When the U.S. Olympic hockey team was announced in a ceremony after the Winter Classic game at Fenway Park Friday, Kyle Okposo's name wasn't called.
Okposo, the Islanders' only U.S. Olympic hopeful, was disappointed that he will not represent his country in Vancouver in February, but he also was realistic.
"You can't control that," Okposo said. "I don't have any regrets about how I've played. Besides the goal drought, I still feel like I've played pretty well."
Nashville general manager David Poile called Okposo on Wednesday to tell him he would not be on the team. Although the phone call did not bring the desired news, Okposo said he feels relieved to have the decision finally made.
"It's definitely a weight off my shoulders to know one way or the other," he said. "It'll be nice to just go out and play and not worry about it. As much as you don't want to think about it, it's in the back of your mind."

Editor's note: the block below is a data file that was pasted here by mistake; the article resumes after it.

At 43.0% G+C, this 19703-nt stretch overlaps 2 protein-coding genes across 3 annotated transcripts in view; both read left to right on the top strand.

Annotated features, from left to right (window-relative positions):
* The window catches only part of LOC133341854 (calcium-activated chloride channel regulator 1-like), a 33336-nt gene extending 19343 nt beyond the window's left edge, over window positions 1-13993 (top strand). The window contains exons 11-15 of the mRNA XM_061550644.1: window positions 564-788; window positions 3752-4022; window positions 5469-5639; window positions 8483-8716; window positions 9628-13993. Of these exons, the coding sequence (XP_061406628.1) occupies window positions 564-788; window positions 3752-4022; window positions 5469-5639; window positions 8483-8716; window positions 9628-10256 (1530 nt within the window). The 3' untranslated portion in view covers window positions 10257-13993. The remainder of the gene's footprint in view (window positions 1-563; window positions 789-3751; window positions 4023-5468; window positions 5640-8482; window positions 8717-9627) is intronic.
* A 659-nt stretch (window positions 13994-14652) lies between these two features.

The selection committee opted to bypass Okposo despite selecting a squad defined by its youth. Only three of the players - Jamie Langenbrunner, Chris Drury and Brian Rafalski - have previous Olympic experience.
Okposo, who snapped an 18-game streak without a goal last week, does not have overpowering numbers (six goals and 21 assists), but his contributions this season have been vital. Selected by his teammates as an alternate captain at age 21, he has lived up to the leadership role.
Okposo not only has been one of the Islanders' most effective special-teams players - playing the point on the power play and killing penalties - but is the team's best defensive forward and the team leader in assists. His intensity and work ethic have won him the respect of his coaches and teammates.
Defenseman Mark Streit, who will serve as the captain of the Swiss team in Vancouver, will be the sole Olympian for the Islanders.